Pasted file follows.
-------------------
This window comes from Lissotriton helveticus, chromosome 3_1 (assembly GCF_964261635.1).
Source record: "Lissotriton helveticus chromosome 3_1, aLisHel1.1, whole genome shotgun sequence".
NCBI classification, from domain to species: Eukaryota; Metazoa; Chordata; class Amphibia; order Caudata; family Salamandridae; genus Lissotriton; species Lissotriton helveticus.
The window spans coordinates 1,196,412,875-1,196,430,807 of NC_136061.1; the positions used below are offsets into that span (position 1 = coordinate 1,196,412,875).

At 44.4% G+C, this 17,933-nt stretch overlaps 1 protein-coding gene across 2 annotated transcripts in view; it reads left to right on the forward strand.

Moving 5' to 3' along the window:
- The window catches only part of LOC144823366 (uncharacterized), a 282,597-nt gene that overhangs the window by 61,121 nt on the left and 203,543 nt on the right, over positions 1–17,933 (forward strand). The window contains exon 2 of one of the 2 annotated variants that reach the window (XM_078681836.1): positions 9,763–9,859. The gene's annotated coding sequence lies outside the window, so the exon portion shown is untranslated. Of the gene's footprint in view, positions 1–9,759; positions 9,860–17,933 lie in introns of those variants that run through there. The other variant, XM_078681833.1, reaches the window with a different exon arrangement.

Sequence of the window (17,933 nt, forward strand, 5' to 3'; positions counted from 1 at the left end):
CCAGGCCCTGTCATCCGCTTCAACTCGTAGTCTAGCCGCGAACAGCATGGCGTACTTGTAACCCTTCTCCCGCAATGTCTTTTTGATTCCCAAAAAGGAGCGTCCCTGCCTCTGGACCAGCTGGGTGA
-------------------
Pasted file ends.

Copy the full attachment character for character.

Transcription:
This window comes from Lissotriton helveticus, chromosome 3_1 (assembly GCF_964261635.1).
Source record: "Lissotriton helveticus chromosome 3_1, aLisHel1.1, whole genome shotgun sequence".
NCBI classification, from domain to species: Eukaryota; Metazoa; Chordata; class Amphibia; order Caudata; family Salamandridae; genus Lissotriton; species Lissotriton helveticus.
The window spans coordinates 1,196,412,875-1,196,430,807 of NC_136061.1; the positions used below are offsets into that span (position 1 = coordinate 1,196,412,875).

At 44.4% G+C, this 17,933-nt stretch overlaps 1 protein-coding gene across 2 annotated transcripts in view; it reads left to right on the forward strand.

Moving 5' to 3' along the window:
- The window catches only part of LOC144823366 (uncharacterized), a 282,597-nt gene that overhangs the window by 61,121 nt on the left and 203,543 nt on the right, over positions 1–17,933 (forward strand). The window contains exon 2 of one of the 2 annotated variants that reach the window (XM_078681836.1): positions 9,763–9,859. The gene's annotated coding sequence lies outside the window, so the exon portion shown is untranslated. Of the gene's footprint in view, positions 1–9,759; positions 9,860–17,933 lie in introns of those variants that run through there. The other variant, XM_078681833.1, reaches the window with a different exon arrangement.

Sequence of the window (17,933 nt, forward strand, 5' to 3'; positions counted from 1 at the left end):
CCAGGCCCTGTCATCCGCTTCAACTCGTAGTCTAGCCGCGAACAGCATGGCGTACTTGTAACCCTTCTCCCGCAATGTCTTTTTGATTCCCAAAAAGGAGCGTCCCTGCCTCTGGACCAGCTGGGTGA